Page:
Should You Skip Breakfast While Pregnant?

We all have our own unique preferences, including what and when we like to eat. Though most healthy people tend to eat breakfast, for many, eating can be a difficult thing to get in during chaotic mornings when we're trying to get ready for work or get kids off to school.

There are also those who simply dislike breakfast food (via Women's Health). The thought of eggs and cereal the first thing in the morning can make some people feel queasy. Many people prefer to take a few hours before putting food in their stomach and opt for a protein drink instead. Also, in today's world of intermittent fasting, it's not uncommon for some people to skip breakfast altogether and eat their first meal around mid-morning or even lunchtime.

However, when you get pregnant, your body changes. According to Verywell Family, you might crave foods you otherwise don't like, while at the same time detest food you normally love. Even if you enjoyed it before you were pregnant, breakfast can sometimes become a problem.

Why you need to eat breakfast when pregnant

Your regular eating habits change when you become pregnant and probably sooner than you may think. You could already feel fatigued and queasy by the time you receive a positive pregnancy test (via Parents). Yet, even if you don't notice any pregnancy symptoms right away, there is much going on behind the scenes. Since your body is busy creating a human, as well as a placenta and a much larger blood supply, you'll require a steady level of blood sugar to stay balanced.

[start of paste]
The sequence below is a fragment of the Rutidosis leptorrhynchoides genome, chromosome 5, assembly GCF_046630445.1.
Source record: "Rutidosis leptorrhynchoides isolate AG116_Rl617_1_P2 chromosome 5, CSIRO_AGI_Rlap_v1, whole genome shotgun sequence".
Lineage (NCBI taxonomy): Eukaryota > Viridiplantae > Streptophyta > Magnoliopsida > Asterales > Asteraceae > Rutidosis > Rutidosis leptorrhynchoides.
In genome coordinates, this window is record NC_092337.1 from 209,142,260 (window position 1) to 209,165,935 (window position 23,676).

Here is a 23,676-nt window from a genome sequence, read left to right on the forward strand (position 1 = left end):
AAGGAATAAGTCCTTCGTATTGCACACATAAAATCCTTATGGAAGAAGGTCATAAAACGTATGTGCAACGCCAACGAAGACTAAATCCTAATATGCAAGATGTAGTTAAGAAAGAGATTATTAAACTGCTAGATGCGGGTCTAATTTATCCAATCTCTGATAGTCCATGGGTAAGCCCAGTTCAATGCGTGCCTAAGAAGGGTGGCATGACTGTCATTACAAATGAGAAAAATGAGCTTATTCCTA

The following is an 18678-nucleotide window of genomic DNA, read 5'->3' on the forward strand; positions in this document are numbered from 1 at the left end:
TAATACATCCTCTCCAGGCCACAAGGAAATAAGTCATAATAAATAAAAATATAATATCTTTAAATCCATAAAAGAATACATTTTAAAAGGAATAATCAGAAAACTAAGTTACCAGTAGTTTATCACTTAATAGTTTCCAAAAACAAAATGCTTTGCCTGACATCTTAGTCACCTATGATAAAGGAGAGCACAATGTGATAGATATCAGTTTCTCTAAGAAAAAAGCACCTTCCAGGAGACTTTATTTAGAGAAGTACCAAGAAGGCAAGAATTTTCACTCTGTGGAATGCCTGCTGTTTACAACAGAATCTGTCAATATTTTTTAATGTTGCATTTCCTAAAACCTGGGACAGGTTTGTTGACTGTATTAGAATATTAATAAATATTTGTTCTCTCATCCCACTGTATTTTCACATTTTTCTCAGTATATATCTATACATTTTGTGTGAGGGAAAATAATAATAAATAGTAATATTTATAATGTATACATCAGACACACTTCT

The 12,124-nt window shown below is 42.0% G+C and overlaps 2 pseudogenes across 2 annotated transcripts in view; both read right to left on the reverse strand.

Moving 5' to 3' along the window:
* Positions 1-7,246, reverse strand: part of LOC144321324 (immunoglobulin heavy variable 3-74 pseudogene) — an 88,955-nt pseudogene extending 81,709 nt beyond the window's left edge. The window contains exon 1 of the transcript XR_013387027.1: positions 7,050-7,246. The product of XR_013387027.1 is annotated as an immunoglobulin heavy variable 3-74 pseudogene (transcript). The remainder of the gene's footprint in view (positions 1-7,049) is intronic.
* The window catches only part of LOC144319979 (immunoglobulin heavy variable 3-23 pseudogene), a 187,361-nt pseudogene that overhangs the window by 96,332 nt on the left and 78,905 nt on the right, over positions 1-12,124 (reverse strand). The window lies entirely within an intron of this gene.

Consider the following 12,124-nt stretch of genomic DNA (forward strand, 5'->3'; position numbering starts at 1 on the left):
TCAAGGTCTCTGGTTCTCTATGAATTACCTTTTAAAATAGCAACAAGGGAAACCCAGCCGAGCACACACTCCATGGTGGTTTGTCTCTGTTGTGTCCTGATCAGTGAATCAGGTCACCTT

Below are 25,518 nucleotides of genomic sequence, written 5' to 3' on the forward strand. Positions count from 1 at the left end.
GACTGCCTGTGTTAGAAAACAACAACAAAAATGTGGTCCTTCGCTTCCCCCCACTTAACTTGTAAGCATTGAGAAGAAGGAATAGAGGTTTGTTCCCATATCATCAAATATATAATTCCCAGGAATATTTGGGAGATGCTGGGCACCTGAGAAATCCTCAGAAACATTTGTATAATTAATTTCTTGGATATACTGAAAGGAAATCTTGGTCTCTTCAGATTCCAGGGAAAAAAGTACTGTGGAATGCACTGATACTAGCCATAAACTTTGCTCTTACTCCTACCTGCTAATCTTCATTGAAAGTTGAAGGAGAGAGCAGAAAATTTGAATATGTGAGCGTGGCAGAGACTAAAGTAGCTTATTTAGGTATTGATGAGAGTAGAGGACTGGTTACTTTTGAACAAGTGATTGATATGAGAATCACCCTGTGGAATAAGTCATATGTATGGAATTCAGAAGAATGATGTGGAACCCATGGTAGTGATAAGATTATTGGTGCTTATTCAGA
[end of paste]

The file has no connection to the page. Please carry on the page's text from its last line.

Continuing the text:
In addition, your baby is continuously using the available blood sugar in your body (as noted by Healthline). So if you're not eating or you're missing meals, it's more likely your blood sugar will dip. 

If you skip breakfast, or wait too long to eat between meals, you may get signs of low blood sugar. These include feeling dizzy or light-headed, cranky, headachy, fatigued, and weak (via Mayo Clinic). In order to prevent this, it's important to take the time to eat regularly throughout the day.

How skipping breakfast affects morning sickness

Morning sickness can be brutal. While you're feeling nauseated or are already vomiting, putting food into your stomach is the last thing you want to do. Yet, the lack of food can make things worse and contribute to morning sickness.

In addition, prenatal vitamins can be hard on the stomach (as noted by WebMD). Taking prenatal vitamins without breakfast can be a recipe for intense nausea or vomiting. It's recommended that you use food to try to offset nausea. 

If the thought of runny eggs or greasy bacon makes you run for the bathroom, WebMD suggests trying to find ways to eat small amounts of plain food even before getting out of bed. Keeping saltines or crackers on your nightstand can do wonders for squelching morning sickness before your day even starts. You can also munch on pretzels or plain cereal when waves of nausea surface. For most women, nausea ends toward the end of the first trimester and then the appetite kicks back into drive.